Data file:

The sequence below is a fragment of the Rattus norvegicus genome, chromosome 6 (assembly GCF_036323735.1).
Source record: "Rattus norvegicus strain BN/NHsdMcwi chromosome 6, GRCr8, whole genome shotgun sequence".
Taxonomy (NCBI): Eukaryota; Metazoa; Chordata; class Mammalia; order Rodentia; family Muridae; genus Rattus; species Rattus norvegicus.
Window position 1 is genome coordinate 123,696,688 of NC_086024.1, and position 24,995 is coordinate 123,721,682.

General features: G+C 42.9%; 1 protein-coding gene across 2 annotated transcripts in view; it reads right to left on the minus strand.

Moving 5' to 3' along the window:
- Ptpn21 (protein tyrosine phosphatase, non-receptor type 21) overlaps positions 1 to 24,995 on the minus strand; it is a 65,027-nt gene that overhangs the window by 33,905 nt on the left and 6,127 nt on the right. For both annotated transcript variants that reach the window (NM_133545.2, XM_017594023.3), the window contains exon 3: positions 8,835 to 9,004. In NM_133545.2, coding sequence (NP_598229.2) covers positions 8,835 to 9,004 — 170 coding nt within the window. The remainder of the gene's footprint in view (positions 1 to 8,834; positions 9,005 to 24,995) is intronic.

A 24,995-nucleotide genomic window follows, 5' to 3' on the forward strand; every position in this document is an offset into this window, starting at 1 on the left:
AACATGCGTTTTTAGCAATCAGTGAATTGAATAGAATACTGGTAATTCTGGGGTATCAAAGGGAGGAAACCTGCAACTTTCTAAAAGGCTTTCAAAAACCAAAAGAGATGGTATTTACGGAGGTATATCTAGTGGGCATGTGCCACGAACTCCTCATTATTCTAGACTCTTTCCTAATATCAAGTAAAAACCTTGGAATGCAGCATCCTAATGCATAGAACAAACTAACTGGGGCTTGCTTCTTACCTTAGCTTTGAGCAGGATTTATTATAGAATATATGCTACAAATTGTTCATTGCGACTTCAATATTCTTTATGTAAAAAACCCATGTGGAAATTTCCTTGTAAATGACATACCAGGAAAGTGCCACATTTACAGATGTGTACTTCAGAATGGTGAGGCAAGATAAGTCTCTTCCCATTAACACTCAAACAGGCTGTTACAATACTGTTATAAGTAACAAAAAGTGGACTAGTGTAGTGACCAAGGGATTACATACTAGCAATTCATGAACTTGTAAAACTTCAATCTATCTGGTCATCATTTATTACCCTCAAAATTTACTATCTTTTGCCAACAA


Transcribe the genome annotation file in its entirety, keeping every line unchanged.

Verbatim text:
The sequence below is a fragment of the Rattus norvegicus genome, chromosome 6 (assembly GCF_036323735.1).
Source record: "Rattus norvegicus strain BN/NHsdMcwi chromosome 6, GRCr8, whole genome shotgun sequence".
Taxonomy (NCBI): Eukaryota; Metazoa; Chordata; class Mammalia; order Rodentia; family Muridae; genus Rattus; species Rattus norvegicus.
Window position 1 is genome coordinate 123,696,688 of NC_086024.1, and position 24,995 is coordinate 123,721,682.

General features: G+C 42.9%; 1 protein-coding gene across 2 annotated transcripts in view; it reads right to left on the minus strand.

Moving 5' to 3' along the window:
- Ptpn21 (protein tyrosine phosphatase, non-receptor type 21) overlaps positions 1 to 24,995 on the minus strand; it is a 65,027-nt gene that overhangs the window by 33,905 nt on the left and 6,127 nt on the right. For both annotated transcript variants that reach the window (NM_133545.2, XM_017594023.3), the window contains exon 3: positions 8,835 to 9,004. In NM_133545.2, coding sequence (NP_598229.2) covers positions 8,835 to 9,004 — 170 coding nt within the window. The remainder of the gene's footprint in view (positions 1 to 8,834; positions 9,005 to 24,995) is intronic.

A 24,995-nucleotide genomic window follows, 5' to 3' on the forward strand; every position in this document is an offset into this window, starting at 1 on the left:
AACATGCGTTTTTAGCAATCAGTGAATTGAATAGAATACTGGTAATTCTGGGGTATCAAAGGGAGGAAACCTGCAACTTTCTAAAAGGCTTTCAAAAACCAAAAGAGATGGTATTTACGGAGGTATATCTAGTGGGCATGTGCCACGAACTCCTCATTATTCTAGACTCTTTCCTAATATCAAGTAAAAACCTTGGAATGCAGCATCCTAATGCATAGAACAAACTAACTGGGGCTTGCTTCTTACCTTAGCTTTGAGCAGGATTTATTATAGAATATATGCTACAAATTGTTCATTGCGACTTCAATATTCTTTATGTAAAAAACCCATGTGGAAATTTCCTTGTAAATGACATACCAGGAAAGTGCCACATTTACAGATGTGTACTTCAGAATGGTGAGGCAAGATAAGTCTCTTCCCATTAACACTCAAACAGGCTGTTACAATACTGTTATAAGTAACAAAAAGTGGACTAGTGTAGTGACCAAGGGATTACATACTAGCAATTCATGAACTTGTAAAACTTCAATCTATCTGGTCATCATTTATTACCCTCAAAATTTACTATCTTTTGCCAACAA